ENTSO-E recommendation:

In addition to member states applying appropriate incentives to cover the additional costs incurred by cross border projects compared to comparable national projects risk of cross border projects, additional research and development costs for developing alternative technical solutions or additional routes layout should be considered in the project costs.

Financial support

What money are we talking about?

The European Commission estimates that €200 billion have to be invested in electricity and gas transmission infrastructure by 2020.

ENTSO-E’s TYNDP 2016 identifies the need for up to €150 billion investment in electricity infrastructure only, of which 70-80 billion for mid-term and long-term projects (committed in national plans and to be commissioned by 2030).

In its Progress Monitoring Report2 ACER estimates the investment costs for electricity transmission Projects of Common Interest (PCIs) reported by project promoters to reach €49.3 billion.

All these figures show that the investment need is really important. To attract investors, one needs above a stable regulatory framework on the financing of infrastructure and in particular for cross-border infrastructure.4

Eligible for Union financial assistance in the form of grants for studies, financial instruments and under specific conditions in the form of grants for works.

The European CEF5-Fund amounts a total of 5,35 BEUR to support projects of common interest for electricity and gas. As reported in the CEF Energy lists of actions selected for receiving financial assistance under the first and second call for 2015, a total of 17,2 MEUR were granted for studies and 57,86 MEUR for works in electricity projects.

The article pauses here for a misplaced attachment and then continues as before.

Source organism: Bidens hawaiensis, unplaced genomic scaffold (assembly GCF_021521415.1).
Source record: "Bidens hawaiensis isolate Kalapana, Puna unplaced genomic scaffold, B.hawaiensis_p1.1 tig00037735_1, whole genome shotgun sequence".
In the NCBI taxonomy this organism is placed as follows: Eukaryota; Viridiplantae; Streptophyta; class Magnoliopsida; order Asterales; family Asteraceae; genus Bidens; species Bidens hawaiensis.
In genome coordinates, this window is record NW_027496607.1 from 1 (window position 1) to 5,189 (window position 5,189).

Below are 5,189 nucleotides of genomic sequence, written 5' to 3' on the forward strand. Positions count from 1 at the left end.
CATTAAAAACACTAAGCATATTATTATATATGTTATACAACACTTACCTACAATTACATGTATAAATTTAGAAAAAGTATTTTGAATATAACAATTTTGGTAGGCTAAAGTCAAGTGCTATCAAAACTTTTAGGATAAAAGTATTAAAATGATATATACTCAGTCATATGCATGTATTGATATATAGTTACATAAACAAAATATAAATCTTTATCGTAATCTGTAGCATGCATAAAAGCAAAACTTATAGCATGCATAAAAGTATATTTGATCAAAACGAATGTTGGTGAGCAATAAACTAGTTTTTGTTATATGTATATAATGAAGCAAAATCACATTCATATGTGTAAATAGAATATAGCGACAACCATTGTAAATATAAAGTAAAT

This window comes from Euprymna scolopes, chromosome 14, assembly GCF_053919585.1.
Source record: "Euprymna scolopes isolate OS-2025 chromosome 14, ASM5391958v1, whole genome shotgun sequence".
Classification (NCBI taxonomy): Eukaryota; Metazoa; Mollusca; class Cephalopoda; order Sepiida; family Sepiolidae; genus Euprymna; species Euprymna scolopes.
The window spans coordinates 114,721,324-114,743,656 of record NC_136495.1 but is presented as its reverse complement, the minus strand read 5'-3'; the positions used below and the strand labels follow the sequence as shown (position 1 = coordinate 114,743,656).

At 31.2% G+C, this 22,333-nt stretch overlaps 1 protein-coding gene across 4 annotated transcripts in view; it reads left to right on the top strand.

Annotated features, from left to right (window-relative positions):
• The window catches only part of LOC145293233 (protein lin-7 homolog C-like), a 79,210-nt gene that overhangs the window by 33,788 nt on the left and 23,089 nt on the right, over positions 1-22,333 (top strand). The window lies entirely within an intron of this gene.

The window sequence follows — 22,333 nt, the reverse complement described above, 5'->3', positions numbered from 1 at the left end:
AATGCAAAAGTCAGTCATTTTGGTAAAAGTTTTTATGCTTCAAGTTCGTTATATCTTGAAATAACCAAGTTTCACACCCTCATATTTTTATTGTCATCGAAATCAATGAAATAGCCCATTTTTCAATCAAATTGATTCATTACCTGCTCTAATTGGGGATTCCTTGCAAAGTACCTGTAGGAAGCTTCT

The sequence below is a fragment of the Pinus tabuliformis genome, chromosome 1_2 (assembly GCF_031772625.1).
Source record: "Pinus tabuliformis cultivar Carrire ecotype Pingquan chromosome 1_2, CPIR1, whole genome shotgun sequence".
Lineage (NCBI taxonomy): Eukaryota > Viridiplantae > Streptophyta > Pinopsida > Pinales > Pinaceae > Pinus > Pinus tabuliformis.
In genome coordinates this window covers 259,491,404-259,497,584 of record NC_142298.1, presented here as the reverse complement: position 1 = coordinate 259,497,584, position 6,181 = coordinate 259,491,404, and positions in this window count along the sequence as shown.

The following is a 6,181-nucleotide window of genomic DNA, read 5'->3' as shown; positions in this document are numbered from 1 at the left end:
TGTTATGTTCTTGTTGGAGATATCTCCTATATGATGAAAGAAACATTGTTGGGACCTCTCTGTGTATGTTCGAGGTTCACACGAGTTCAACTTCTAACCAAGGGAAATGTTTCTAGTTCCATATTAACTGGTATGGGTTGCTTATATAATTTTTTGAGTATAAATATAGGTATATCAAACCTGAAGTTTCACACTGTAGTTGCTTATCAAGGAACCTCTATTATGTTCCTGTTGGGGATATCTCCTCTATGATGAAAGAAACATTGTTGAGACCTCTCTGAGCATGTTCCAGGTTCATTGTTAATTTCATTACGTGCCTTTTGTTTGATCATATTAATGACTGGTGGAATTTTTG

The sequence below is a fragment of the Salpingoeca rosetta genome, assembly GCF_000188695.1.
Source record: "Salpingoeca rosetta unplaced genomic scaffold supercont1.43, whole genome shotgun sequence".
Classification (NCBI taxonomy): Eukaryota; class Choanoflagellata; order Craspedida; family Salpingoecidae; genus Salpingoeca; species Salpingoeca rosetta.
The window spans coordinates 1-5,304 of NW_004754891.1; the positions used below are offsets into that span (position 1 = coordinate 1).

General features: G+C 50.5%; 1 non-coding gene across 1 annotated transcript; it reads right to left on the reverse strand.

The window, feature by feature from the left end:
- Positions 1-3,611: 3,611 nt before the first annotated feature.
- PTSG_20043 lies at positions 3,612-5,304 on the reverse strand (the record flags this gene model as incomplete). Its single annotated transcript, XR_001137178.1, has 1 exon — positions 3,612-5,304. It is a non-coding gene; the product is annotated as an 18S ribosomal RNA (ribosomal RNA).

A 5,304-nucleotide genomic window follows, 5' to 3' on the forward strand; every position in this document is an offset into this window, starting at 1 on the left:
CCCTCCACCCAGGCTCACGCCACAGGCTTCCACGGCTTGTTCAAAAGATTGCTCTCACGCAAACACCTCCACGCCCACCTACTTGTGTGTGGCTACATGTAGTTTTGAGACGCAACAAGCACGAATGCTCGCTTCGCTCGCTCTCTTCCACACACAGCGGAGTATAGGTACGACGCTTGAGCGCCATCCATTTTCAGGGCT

ENTSO-E recommendation:

Connecting Europe Facility, the European Bank of Investment and other funds are ready to support project promoters. Funding and guarantees at EU level should remain available.

Fig: Main achievements of regulation (EU) 347/2013

The first PCI list published in October 2013 identified 248 projects of common interest in electricity, gas, oil and smart grids, of which 132 electricity transmission & storage projects.

The second PCI list published in November 2015 identified 195 project of common interest in electricity, gas, oil and smart grids, of which 108 Electricity transmission & storage (27 electricity highways) projects.